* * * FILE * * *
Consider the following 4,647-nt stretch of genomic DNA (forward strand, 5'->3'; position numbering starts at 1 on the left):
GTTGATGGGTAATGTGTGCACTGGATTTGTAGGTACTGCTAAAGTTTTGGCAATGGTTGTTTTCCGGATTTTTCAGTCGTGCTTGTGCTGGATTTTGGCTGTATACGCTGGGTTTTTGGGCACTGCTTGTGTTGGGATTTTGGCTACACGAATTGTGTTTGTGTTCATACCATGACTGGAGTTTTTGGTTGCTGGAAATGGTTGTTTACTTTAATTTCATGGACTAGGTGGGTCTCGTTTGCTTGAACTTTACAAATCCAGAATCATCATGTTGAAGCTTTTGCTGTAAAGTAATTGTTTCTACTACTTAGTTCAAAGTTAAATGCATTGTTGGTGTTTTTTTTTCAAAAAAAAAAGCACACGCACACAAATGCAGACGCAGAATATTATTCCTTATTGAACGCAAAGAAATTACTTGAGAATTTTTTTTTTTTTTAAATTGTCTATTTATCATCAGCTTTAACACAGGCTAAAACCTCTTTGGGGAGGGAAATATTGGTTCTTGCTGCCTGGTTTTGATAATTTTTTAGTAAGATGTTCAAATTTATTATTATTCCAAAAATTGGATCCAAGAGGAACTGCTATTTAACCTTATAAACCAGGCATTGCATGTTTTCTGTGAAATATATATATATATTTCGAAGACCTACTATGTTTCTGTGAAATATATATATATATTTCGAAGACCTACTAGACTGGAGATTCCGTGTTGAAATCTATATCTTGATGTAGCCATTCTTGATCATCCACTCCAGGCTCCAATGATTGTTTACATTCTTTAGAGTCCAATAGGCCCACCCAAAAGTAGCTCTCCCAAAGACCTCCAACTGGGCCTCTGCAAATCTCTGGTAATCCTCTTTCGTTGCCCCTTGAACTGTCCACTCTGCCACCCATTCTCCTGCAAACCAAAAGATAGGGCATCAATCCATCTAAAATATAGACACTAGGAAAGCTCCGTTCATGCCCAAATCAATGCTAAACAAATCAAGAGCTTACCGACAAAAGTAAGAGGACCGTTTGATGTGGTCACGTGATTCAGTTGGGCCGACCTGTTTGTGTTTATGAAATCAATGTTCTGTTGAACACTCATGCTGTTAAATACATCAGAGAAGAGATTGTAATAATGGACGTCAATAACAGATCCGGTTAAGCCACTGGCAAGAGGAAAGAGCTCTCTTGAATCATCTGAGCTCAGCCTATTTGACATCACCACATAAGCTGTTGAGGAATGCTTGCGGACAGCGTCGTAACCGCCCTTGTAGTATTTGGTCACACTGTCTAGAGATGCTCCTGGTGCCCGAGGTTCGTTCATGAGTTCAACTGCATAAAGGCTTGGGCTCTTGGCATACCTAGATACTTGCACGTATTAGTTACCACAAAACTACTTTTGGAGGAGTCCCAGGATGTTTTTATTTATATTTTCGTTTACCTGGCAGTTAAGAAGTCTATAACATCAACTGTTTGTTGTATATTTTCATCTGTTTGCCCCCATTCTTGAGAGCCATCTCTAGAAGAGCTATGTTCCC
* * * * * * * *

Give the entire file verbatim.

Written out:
Consider the following 4,647-nt stretch of genomic DNA (forward strand, 5'->3'; position numbering starts at 1 on the left):
GTTGATGGGTAATGTGTGCACTGGATTTGTAGGTACTGCTAAAGTTTTGGCAATGGTTGTTTTCCGGATTTTTCAGTCGTGCTTGTGCTGGATTTTGGCTGTATACGCTGGGTTTTTGGGCACTGCTTGTGTTGGGATTTTGGCTACACGAATTGTGTTTGTGTTCATACCATGACTGGAGTTTTTGGTTGCTGGAAATGGTTGTTTACTTTAATTTCATGGACTAGGTGGGTCTCGTTTGCTTGAACTTTACAAATCCAGAATCATCATGTTGAAGCTTTTGCTGTAAAGTAATTGTTTCTACTACTTAGTTCAAAGTTAAATGCATTGTTGGTGTTTTTTTTTCAAAAAAAAAAGCACACGCACACAAATGCAGACGCAGAATATTATTCCTTATTGAACGCAAAGAAATTACTTGAGAATTTTTTTTTTTTTTAAATTGTCTATTTATCATCAGCTTTAACACAGGCTAAAACCTCTTTGGGGAGGGAAATATTGGTTCTTGCTGCCTGGTTTTGATAATTTTTTAGTAAGATGTTCAAATTTATTATTATTCCAAAAATTGGATCCAAGAGGAACTGCTATTTAACCTTATAAACCAGGCATTGCATGTTTTCTGTGAAATATATATATATATTTCGAAGACCTACTATGTTTCTGTGAAATATATATATATATTTCGAAGACCTACTAGACTGGAGATTCCGTGTTGAAATCTATATCTTGATGTAGCCATTCTTGATCATCCACTCCAGGCTCCAATGATTGTTTACATTCTTTAGAGTCCAATAGGCCCACCCAAAAGTAGCTCTCCCAAAGACCTCCAACTGGGCCTCTGCAAATCTCTGGTAATCCTCTTTCGTTGCCCCTTGAACTGTCCACTCTGCCACCCATTCTCCTGCAAACCAAAAGATAGGGCATCAATCCATCTAAAATATAGACACTAGGAAAGCTCCGTTCATGCCCAAATCAATGCTAAACAAATCAAGAGCTTACCGACAAAAGTAAGAGGACCGTTTGATGTGGTCACGTGATTCAGTTGGGCCGACCTGTTTGTGTTTATGAAATCAATGTTCTGTTGAACACTCATGCTGTTAAATACATCAGAGAAGAGATTGTAATAATGGACGTCAATAACAGATCCGGTTAAGCCACTGGCAAGAGGAAAGAGCTCTCTTGAATCATCTGAGCTCAGCCTATTTGACATCACCACATAAGCTGTTGAGGAATGCTTGCGGACAGCGTCGTAACCGCCCTTGTAGTATTTGGTCACACTGTCTAGAGATGCTCCTGGTGCCCGAGGTTCGTTCATGAGTTCAACTGCATAAAGGCTTGGGCTCTTGGCATACCTAGATACTTGCACGTATTAGTTACCACAAAACTACTTTTGGAGGAGTCCCAGGATGTTTTTATTTATATTTTCGTTTACCTGGCAGTTAAGAAGTCTATAACATCAACTGTTTGTTGTATATTTTCATCTGTTTGCCCCCATTCTTGAGAGCCATCTCTAGAAGAGCTATGTTCCC